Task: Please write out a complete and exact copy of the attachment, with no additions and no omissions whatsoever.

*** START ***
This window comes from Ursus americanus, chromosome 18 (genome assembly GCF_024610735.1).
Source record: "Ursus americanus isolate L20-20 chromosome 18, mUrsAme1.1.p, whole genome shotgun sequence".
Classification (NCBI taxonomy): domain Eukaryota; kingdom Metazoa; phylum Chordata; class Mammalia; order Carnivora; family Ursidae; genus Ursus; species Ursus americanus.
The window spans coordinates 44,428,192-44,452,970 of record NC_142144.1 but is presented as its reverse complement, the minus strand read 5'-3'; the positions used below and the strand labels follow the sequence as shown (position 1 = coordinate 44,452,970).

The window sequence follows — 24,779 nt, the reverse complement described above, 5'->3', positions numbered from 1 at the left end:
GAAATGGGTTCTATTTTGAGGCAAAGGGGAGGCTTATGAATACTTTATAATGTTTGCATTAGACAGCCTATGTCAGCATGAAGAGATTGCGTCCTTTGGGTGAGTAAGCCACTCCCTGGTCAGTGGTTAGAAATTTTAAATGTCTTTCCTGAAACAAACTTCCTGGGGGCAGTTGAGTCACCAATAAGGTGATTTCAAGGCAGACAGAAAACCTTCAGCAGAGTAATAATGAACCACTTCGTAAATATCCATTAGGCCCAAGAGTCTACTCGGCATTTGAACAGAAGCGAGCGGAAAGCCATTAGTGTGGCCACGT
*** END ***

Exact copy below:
This window comes from Ursus americanus, chromosome 18 (genome assembly GCF_024610735.1).
Source record: "Ursus americanus isolate L20-20 chromosome 18, mUrsAme1.1.p, whole genome shotgun sequence".
Classification (NCBI taxonomy): domain Eukaryota; kingdom Metazoa; phylum Chordata; class Mammalia; order Carnivora; family Ursidae; genus Ursus; species Ursus americanus.
The window spans coordinates 44,428,192-44,452,970 of record NC_142144.1 but is presented as its reverse complement, the minus strand read 5'-3'; the positions used below and the strand labels follow the sequence as shown (position 1 = coordinate 44,452,970).

The window sequence follows — 24,779 nt, the reverse complement described above, 5'->3', positions numbered from 1 at the left end:
GAAATGGGTTCTATTTTGAGGCAAAGGGGAGGCTTATGAATACTTTATAATGTTTGCATTAGACAGCCTATGTCAGCATGAAGAGATTGCGTCCTTTGGGTGAGTAAGCCACTCCCTGGTCAGTGGTTAGAAATTTTAAATGTCTTTCCTGAAACAAACTTCCTGGGGGCAGTTGAGTCACCAATAAGGTGATTTCAAGGCAGACAGAAAACCTTCAGCAGAGTAATAATGAACCACTTCGTAAATATCCATTAGGCCCAAGAGTCTACTCGGCATTTGAACAGAAGCGAGCGGAAAGCCATTAGTGTGGCCACGT